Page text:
• "President Felipe Calderón is rapidly escalating the Mexican army's role in the war against drug traffickers, deploying nearly 50 percent of its combat-ready troops along the U.S.-Mexico border and throughout the country, while retired army officers take command of local police forces and the military supplies civilian authorities with automatic weapons and grenades," the Washington Post reports.

• "The disclosure Wednesday that illegal immigrants in Seattle were given permission to work in the country has triggered alarms on Capitol Hill that the Obama administration is making a fundamental shift in the enforcement of the nation's immigration laws," CongressDailyAM (subscription) reports.

• "A withering internal report made public on Wednesday criticized the Office of the Director of National Intelligence for bureaucratic bloat, financial mismanagement and a failure to end the turf battles among America's spy agencies that led to disastrous intelligence failures in recent years," the New York Times reports.

World: Japan Mobilizes In Anticipation Of North Korea Launch

• "North Korea says it will attack the Japanese military and 'major targets,' if Japan shoots down a rocket Pyongyang plans to launch in the coming days, North Korea's state-run news service, KCNA, reported" today, CNN News reports. "Japan recently mobilized its missile defense system in response to the planned North Korean launch, Japanese officials said."

• "In a blunt and belligerent speech on his first day as Israel's new foreign minister, the hawkish nationalist Avigdor Lieberman declared Wednesday that 'those who wish for peace should prepare for war' and that Israel was not obligated by understandings on the Israeli-Palestinian conflict reached at an American-sponsored peace conference in late 2007," the New York Times reports.

Technology: Internet Gambling Bill Will Be Entered On Its Own

• "The main proponent of a bill to regulate Internet gambling will introduce his legislation as a standalone bill and will not seek to add it to must-pass legislation," The Hill reports. "The decision by Rep. Barney Frank (D-Mass.), the chairman of the House Financial Services Committee, means it will be much more difficult for his measure to emerge from Congress."

Jock Friedly "became the scourge of Capitol Hill by creating, a Web site that makes it super-easy to look up the annual salaries and financial disclosures of congressional staffers," the Washington Post reports. "All this stuff is public information, mind you. But it used to be a pain to find."

Lobbying: 'Card Check' Supporters Easy On Obama -- So Far

• "Labor leaders are giving" Obama "a pass -- for now -- on his failure to put 'card check' legislation at the top of his to-do list, but they are preparing to demand immediate action if" Franken "is seated as Minnesota's Senator," Roll Call (subscription) reports.

• "Call it one of the hardest lobbying jobs in town: Seven banks have formed a coalition to argue that Congress should not go overboard in regulating the derivatives market following" AIG's downfall, CongressDailyAM (subscription) reports. "The challenge for the group is to change the narrative from AIG to the downside that proposed restrictions would have on businesses across the country in the face of the worldwide credit crunch."

• "Payday lenders are girding for a million-dollar lobbying campaign this year to beat back legislation on Capitol Hill that would put federal restrictions on the industry for the first time," The Hill reports.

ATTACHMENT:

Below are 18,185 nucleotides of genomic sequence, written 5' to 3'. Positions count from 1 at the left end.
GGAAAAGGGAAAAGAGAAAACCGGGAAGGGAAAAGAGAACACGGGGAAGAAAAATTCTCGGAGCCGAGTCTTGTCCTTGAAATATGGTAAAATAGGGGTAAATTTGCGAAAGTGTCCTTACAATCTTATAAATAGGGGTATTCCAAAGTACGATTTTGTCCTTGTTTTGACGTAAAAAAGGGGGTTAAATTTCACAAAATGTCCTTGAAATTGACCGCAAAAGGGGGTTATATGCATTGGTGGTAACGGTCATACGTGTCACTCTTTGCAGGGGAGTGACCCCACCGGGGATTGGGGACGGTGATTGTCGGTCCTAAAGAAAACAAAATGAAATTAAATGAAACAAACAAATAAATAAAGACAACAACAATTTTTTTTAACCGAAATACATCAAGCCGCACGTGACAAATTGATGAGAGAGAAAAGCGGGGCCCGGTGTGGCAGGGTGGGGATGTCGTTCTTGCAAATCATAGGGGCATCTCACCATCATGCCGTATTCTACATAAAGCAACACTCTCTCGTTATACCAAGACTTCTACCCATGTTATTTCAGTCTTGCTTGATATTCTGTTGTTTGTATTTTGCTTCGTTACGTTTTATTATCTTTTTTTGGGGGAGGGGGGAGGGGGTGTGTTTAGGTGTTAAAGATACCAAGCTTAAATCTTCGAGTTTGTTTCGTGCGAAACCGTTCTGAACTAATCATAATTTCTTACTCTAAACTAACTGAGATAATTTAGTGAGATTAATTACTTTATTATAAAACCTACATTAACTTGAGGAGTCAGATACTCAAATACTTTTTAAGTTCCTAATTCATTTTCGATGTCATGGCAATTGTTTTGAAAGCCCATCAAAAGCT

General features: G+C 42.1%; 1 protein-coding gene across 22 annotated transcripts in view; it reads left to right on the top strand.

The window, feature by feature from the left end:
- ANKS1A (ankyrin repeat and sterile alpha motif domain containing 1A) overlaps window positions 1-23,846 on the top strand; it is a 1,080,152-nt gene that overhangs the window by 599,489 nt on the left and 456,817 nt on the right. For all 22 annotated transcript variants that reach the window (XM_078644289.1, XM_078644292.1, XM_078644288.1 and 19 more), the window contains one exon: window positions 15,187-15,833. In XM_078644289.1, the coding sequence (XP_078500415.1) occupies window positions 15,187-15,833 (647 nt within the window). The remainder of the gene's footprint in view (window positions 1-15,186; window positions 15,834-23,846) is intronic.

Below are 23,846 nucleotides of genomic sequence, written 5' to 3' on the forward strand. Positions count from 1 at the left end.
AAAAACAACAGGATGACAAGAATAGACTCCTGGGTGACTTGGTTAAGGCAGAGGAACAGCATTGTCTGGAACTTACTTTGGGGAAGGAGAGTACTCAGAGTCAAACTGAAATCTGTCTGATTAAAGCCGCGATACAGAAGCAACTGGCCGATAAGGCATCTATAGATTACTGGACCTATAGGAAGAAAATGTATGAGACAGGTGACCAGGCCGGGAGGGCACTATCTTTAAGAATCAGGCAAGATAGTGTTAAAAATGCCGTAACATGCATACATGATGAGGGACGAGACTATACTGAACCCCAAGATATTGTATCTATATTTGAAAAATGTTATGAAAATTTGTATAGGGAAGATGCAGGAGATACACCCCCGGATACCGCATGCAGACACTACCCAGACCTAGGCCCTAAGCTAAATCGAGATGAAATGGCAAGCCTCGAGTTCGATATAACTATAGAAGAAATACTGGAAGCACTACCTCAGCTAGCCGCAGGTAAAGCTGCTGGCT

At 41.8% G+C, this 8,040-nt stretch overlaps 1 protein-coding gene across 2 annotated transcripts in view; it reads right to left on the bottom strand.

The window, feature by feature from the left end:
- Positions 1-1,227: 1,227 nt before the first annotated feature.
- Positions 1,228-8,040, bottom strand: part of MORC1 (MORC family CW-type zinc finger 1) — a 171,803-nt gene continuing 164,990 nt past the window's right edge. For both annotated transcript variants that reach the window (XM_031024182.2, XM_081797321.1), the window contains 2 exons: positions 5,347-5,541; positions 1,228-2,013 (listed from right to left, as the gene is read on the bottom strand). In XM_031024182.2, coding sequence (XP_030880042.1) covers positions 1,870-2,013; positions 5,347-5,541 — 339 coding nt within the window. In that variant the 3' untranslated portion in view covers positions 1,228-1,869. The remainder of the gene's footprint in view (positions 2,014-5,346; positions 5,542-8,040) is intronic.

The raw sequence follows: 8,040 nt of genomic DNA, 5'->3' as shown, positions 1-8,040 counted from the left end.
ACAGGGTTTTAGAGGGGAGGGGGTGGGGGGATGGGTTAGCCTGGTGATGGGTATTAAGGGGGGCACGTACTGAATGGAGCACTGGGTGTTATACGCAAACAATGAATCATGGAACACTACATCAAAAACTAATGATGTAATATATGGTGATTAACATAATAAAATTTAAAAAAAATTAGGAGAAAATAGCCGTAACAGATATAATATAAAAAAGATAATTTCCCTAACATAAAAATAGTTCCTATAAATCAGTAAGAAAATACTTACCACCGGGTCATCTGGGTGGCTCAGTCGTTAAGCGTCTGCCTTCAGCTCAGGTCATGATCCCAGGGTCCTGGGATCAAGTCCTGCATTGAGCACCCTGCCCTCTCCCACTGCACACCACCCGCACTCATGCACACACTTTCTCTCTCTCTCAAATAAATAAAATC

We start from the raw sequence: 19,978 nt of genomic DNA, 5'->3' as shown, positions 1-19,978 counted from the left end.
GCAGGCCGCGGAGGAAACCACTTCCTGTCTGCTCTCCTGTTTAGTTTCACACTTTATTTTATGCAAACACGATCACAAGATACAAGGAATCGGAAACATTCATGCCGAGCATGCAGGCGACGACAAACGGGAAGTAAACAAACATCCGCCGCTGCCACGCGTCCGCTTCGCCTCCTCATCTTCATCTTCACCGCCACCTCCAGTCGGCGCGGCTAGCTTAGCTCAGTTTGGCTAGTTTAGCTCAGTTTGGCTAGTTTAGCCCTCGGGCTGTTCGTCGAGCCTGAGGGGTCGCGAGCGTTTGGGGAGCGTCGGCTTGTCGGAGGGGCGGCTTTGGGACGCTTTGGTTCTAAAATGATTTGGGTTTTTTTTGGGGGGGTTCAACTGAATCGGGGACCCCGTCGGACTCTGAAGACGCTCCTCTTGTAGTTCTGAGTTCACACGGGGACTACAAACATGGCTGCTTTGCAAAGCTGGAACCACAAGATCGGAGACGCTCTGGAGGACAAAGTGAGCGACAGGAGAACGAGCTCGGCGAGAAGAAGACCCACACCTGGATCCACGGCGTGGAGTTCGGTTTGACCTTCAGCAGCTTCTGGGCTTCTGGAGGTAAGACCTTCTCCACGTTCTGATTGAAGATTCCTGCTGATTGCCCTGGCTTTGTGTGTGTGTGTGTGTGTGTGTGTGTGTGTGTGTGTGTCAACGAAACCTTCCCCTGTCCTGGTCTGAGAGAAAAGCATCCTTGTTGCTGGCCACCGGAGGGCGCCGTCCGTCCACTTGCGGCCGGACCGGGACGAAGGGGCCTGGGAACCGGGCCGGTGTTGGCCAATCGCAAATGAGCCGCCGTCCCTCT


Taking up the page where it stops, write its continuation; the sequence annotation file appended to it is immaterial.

Energy & Environment: U.S. Helping UAE Go Nuclear

• "The mating of the words 'nuclear' and 'Persian Gulf' normally sets off alarm bells in Washington," the Wall Street Journal reports. Yet the United Arab Emirates "is on a crash course to develop nuclear power with U.S. backing. Dozens of American engineers, lawyers and businessmen have converged on Abu Dhabi in recent months to help the" UAE "get the Arab world's first nuclear-power program running by 2017."

• "A recent increase in hiring contract specialists at the Energy Department has done little to offset a growing demand for their skills and meet the unprecedented requirements of the 2009 American Recovery and Reinvestment Act, according to a special report by the department's inspector general," Government Executive reports. "In February, Energy Secretary Steven Chu announced plans to expedite stimulus spending at the department, citing a sense of urgency created by rising unemployment."

Health Care: FDA Delays Contaminated Food Registry

• "Despite a massive and deadly salmonella outbreak in peanuts and now recalls of pistachios for the same foodborne pathogen, FDA is again delaying a registry meant to be up and running last summer that would track contaminated foods and serve as an early warning system," CongressDailyAM (subscription) reports.

• "Richard L. Scott is unusual in these tough economic times: a rich, conservative investor willing to spend freely on a political cause," the New York Times reports. "Mr. Scott is starring in his own rotation of advertisements against the broad outlines of President Obama's health care plans."

• "There's a move afoot in Congress to ban the chemical bisphenol A, or BPA, from food and beverage containers," the Wall Street Journal reports. Sen. Dianne Feinstein, D-Calif., and Rep. Edward Markey, D-Mass., "introduced similar bills last month to ban the chemical, which has been linked to breast and prostate cancers and reproductive problems in animals, from all food and beverage containers, and Sen. Charles Schumer," D-N.Y., "introduced a bill Tuesday that would ban it from food and beverage containers for infants and toddlers."

Commentary: Early Lessons From New York

• Commentators in Earlybird's Pundits & Editorials section discuss the larger implications following an Election Day deadlock in New York's 20th Congressional District.